Atlit Detainee Camp is a national conservation site, commemorating the detention center the British established for the thousands of Jews who illegally immigrated to the land of Israel from Europe during the British Mandate, in the years 1934-1948.
The detention center was built in 1939 in light of the British policy against Jewish immigration to the land of Israel, to appease the Arabs in the eve of WWII. During the years, over 40 thousand illegal Jewish immigrants were arrested in the camp.
The camp included a shack that was used for disinfecting illegal immigrants, clinic shacks, kitchens and dining rooms. About 100 wooden shacks were built, while 86 of them were used to house the illegal immigrants. The maximum capacity of the camp is estimated at 4,000 people. When the shacks were full, detainees were also held in military tents in the northern part of the camp.
The camp housed women and men separately, and the immigrants stayed between a few days to 23 months, based on population density; the British mandate authorities gave very few immigration visas to Jews who asked to immigrate to Israel – about 15 thousand visas a year.
During their incarceration, the immigrants were granted fairly decent living conditions and were treated fairly by the British authorities; a roof over their heads, regular meals and a reasonable freedom of movement within the confines of the camp. During most periods, women and men were allowed to socialize during the day.
After the establishment of the State of Israel, the site was used as an absorption camp for new immigrants who arrived after the establishment of the State, and later was used as a prisoners-of-war camp during the Independence War (1948-1949), the Sinai War (1956), and the Six Day War (1967). Over the years, the site has been neglected and most of its buildings were dismantled.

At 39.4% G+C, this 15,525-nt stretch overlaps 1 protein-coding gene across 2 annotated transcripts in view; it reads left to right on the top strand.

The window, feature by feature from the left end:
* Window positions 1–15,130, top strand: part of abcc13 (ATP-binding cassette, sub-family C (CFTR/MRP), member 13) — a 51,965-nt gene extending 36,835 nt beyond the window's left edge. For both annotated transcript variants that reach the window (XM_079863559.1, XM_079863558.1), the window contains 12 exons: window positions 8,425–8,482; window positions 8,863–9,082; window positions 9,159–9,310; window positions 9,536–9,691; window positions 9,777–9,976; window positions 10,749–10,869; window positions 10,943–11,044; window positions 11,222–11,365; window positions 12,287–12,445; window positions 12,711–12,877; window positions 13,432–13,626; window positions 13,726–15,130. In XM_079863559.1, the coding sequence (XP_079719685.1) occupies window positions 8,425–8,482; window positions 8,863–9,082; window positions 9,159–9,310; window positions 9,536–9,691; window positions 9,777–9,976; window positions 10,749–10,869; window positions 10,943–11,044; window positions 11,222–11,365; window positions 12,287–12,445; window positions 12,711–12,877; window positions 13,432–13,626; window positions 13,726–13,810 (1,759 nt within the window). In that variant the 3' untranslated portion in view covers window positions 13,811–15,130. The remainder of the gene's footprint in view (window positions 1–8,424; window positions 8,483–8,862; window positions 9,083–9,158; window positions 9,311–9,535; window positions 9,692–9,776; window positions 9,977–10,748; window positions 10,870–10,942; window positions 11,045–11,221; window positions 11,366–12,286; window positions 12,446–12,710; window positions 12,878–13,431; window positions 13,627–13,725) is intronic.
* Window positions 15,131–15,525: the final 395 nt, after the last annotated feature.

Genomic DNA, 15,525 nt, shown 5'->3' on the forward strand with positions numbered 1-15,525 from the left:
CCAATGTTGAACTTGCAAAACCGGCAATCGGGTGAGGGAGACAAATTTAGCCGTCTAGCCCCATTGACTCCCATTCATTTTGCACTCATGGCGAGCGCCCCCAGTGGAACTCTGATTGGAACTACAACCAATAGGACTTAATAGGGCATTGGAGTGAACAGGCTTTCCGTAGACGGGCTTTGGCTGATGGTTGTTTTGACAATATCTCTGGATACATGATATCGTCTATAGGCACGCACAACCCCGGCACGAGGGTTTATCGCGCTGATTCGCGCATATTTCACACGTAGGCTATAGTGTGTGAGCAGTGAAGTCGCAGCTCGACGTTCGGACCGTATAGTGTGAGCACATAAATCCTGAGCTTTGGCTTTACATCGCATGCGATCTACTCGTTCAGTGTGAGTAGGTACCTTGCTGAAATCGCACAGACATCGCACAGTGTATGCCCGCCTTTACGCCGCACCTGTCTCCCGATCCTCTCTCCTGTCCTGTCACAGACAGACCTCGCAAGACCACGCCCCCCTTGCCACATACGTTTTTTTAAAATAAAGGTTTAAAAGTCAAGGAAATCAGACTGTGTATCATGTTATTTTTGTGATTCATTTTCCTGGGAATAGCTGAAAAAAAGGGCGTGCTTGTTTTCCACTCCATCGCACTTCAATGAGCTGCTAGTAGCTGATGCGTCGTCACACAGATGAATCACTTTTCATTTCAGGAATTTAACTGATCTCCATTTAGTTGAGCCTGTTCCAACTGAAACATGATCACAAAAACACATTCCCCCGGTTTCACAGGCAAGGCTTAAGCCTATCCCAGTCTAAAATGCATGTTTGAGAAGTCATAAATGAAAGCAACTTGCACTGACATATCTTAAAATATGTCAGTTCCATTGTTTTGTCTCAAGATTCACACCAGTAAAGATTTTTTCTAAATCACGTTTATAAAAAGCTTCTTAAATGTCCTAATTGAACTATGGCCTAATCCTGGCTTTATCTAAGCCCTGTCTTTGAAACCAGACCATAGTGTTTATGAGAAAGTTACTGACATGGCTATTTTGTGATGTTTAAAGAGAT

In 1987, the detention camp was declared a National Heritage Site. Several wooden shacks got restored, as well as the original disinfection shack. The buildings on the site include an exhibition showing the living conditions in the camp, British armored cars, watchtowers and the barbed wire that surrounded the camp.
In the northern section of the camp, a museum of illegal Jewish immigration history was built inside an old Latvian fishing ship that resembled the illegal immigration ships. The museum includes audiovisual exhibitions, and the visitors passing between the exhibitions get to experience restored crowded living cells, the kitchen, the bridge, and other parts of the ship as they were during the illegal Jewish immigration period.
The site also serves as a memorial and documentation center of the Aliyah stories during the British Mandate period.